problem? none!  If your ADC reference is tied to a submultiple of 5.115V,
then your software math will be much easier.

You can't add 1 to the ADC output to offset it to 1024, since you turn zero
to one, then no zero will be there.

It seems confusing, but if you think about the absolute range of numbers
different than zero, then it turns clear, and zero you want to have in the
range...

Wagner.

--
http://www.piclist.com hint: The list server can filter out subtopics
(like ads or off topics) for you. See http://www.piclist.com/#topics
Ah ah.  This explanation along with Spehro's and the one I just got from
John makes it much clearer to me what is going on here.

I think for sake of simplicity, I should just stick with 5/1023 as my
convertor - the difference is in the order of magnitude 10^-3, so rounding
makes absolutely no difference to the final result, and the maths is much
easier.

Thanks guys.  It is nice to hear explanations from different points of
views.  That is what makes the PICList singularly the most powerful resource
for PIC developers in my opinion, many intelligent people freely and
obligingly offering input on a common subject of interest.  What a great
think-tank this is.  In just 3 days of being subscribed to this list, I have
learnt so much !

At least I don't have to worry about the embarrassing prospect of updating
AD code in projects I have already completed because of the rather linear
approach of my calculations, because the order of magnitude of the error is
beyond the rounding of all results used to date, and my accuracy has not
suffered.

And to think, I was answering someone elses question here - and yet I learnt
something from it as well !

{Original Message removed}
Ian, just curious in regards to some details you mentioned about your
design.
0.4 Deg "C"? across the whole temperature range? What is your
temperature range? Do you use any software filters? Output resolution is?
Do you use floating point math to consider divide function remainders?  Do
you use a thrice standard to verify your design accuracy, and if so, what
kind of reference is it.  Thanks in advance for the feedback, Best Regards,
{slewrate}

----- Original Message -----
From: "Ian McLean" <ianmcleanOPTUSHOME.COM.AU>
To: <PICLISTMITVMA.MIT.EDU>
Sent: Friday, February 07, 2003 3:41 PM
Subject: Re: changed to [EE]:

> Ah ah.  This explanation along with Spehro's and the one I just got from
> John makes it much clearer to me what is going on here.
>
> I think for sake of simplicity, I should just stick with 5/1023 as my
> convertor - the difference is in the order of magnitude 10^-3, so rounding
> makes absolutely no difference to the final result, and the maths is much
> easier.
>
> Thanks guys.  It is nice to hear explanations from different points of
> views.  That is what makes the PICList singularly the most powerful
resource
> for PIC developers in my opinion, many intelligent people freely and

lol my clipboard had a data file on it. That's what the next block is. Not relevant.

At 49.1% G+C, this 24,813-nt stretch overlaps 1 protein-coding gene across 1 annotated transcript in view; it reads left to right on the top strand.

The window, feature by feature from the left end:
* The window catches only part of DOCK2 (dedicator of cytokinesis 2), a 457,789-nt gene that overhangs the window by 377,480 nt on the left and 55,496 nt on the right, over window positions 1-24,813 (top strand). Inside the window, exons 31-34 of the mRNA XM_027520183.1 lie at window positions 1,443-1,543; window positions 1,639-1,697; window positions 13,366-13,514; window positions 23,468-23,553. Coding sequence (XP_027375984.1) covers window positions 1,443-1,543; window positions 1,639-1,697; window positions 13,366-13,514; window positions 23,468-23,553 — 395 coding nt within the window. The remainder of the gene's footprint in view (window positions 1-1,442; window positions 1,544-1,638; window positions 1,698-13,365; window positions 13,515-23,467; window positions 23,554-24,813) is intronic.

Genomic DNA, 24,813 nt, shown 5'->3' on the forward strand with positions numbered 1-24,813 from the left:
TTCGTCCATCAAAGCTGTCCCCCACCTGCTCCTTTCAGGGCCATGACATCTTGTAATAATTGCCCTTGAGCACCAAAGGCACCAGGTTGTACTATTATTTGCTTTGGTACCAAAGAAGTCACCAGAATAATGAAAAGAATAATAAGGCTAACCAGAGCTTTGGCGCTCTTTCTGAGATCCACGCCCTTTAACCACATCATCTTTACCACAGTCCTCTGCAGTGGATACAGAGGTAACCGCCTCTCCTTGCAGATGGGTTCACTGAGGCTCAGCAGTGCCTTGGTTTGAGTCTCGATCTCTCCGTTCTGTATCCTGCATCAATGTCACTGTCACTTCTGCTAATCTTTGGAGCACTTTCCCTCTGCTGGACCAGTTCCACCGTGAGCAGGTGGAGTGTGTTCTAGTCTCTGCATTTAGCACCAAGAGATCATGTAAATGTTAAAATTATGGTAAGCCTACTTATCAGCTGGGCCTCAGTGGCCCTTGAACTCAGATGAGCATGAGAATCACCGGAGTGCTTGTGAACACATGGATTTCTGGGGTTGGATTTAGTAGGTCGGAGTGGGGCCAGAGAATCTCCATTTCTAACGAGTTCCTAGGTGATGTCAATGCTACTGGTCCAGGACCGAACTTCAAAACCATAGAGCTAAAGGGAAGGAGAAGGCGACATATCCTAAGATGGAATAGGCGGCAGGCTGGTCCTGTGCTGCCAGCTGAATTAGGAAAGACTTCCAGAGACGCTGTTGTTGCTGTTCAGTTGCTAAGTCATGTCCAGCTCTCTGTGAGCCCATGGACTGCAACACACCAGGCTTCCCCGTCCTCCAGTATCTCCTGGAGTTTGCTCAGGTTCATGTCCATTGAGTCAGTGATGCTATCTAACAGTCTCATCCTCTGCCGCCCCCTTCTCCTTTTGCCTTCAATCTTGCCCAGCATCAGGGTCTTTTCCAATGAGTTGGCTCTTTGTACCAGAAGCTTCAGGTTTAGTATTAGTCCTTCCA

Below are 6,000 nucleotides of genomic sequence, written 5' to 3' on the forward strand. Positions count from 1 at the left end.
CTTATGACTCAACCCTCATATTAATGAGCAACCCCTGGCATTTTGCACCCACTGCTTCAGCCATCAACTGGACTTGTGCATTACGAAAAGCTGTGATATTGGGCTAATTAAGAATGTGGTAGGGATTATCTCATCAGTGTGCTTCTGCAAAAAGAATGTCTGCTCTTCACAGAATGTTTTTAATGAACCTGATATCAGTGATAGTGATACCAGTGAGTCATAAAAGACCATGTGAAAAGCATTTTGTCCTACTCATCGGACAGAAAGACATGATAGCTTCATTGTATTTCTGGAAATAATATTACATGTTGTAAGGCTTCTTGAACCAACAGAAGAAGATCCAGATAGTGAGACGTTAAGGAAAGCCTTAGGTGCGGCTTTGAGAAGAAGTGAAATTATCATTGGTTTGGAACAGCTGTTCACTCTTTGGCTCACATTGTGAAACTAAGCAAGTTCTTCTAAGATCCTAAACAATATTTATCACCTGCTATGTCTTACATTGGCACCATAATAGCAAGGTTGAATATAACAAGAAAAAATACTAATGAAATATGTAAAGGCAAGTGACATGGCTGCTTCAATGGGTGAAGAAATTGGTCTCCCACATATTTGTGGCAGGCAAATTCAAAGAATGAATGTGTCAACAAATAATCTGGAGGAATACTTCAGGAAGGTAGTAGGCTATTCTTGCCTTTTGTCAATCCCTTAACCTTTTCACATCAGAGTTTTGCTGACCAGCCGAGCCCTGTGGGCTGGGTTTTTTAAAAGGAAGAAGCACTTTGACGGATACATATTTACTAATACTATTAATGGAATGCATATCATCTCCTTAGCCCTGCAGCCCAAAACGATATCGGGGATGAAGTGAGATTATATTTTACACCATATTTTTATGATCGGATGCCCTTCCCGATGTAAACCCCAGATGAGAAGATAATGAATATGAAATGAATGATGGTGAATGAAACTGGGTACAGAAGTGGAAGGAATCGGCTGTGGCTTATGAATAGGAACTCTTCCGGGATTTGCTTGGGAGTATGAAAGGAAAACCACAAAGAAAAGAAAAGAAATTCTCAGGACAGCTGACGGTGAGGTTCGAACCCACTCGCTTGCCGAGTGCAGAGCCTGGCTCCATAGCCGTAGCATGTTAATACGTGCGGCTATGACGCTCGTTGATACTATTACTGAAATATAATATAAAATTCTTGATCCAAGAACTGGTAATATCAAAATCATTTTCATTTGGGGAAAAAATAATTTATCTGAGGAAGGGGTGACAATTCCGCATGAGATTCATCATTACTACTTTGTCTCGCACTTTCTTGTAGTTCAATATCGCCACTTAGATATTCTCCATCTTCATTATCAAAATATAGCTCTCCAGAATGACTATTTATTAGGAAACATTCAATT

> obligingly offering input on a common subject of interest.  What a great
> think-tank this is.  In just 3 days of being subscribed to this list, I
have
> learnt so much !
>
> At least I don't have to worry about the embarrassing prospect of updating
> AD code in projects I have already completed because of the rather linear
> approach of my calculations, because the order of magnitude of the error
is
> beyond the rounding of all results used to date, and my accuracy has not
> suffered.
>
> And to think, I was answering someone elses question here - and yet I
learnt
> something from it as well !
>
> {Original Message removed}
I will need to review this now, but my results are tracking a digital
thermometer with a stated accuracy of 0.5C extremely accurately throughout
the range.

I suppose I should have said that 0.4 degrees in the resolution of my
results, not necessarily the accuracy.  In reality, that degree of accuracy
is very hard to achieve really, so the stated accuracy on the thermometer is
probably theoretical as well.  In the real world (i.e. not an ideal black
body in a hard vacuum), there are all sorts of things that would effect the
real accuracy - dissipation, component heating, Q, etc, etc.

I am reading ranges of -20 to 40 degrees.
The only software filtering I use is averaging over a number of readings.  I
also use an RC filter in hardware to remove jitter, and a pot for
calibration.
Output resolution is in the order of about 9bits from the maximum range of
10 bits.
I do use floating point maths and consider the divide function remainders,
which I use to round up or down the divisions given.
I am not sure what you mean exactly by a thrice standard, but if it is what
I think it is, then, no, but I would really like a third reference to check
my results.  My current reference standard (i.e. thermometer with "stated"
accuracy) is obviously not ideal.

{Original Message removed}
I take it the "Fence Post Problem" Has something to do with "How many gaps
are between 10 fence posts?"  Exactly what is it?

I think it relates to the mathematical bafflement I experienced at 6 years
old.  Here was my dilemma:

When you are counting seconds, you count the gaps between the second
markers.

When counting Sheep, you count heads.

I could never get it right, and I would always come up with one more or
one less than the teachers did.  This was quite frustrating, because I was
sure they were wrong.

-- Lawrence Lile

Spehro Pefhany <speffINTERLOG.COM>
Sent by: pic microcontroller discussion list <PICLISTMITVMA.MIT.EDU>
02/07/2003 11:27 AM
Please respond to pic microcontroller discussion list

To:     PICLISTMITVMA.MIT.EDU
cc:
Subject:        Re: changed to [EE]:

At 04:13 AM 2/8/2003 +1100, you wrote:
>If you think about it, the maximum 10bit number is 1023 not 1024,
although
>that is a moot point.  It should be 1023/5 or about AD/206.4.

If you think about it a bit more.. the step size is Vref/2^10 = 5V/1024.

There are 1024 numbers from 0 to 1023 inclusive. Classic fence-post
problem.

See, for example, the mid-range reference manual under "transfer
function".

Best regards,

Spehro Pefhany --"it's the network..."            "The Journey is the
reward"
speffinterlog.com             Info for manufacturers: http://www.trexon.com
Embedded software/hardware/analog  Info for designers:  http://www.speff.com

--
http://www.piclist.com hint: The list server can filter out subtopics
(like ads or off topics) for you. See http://www.piclist.com/#topics

--
http://www.piclist.com hint: The list server can filter out subtopics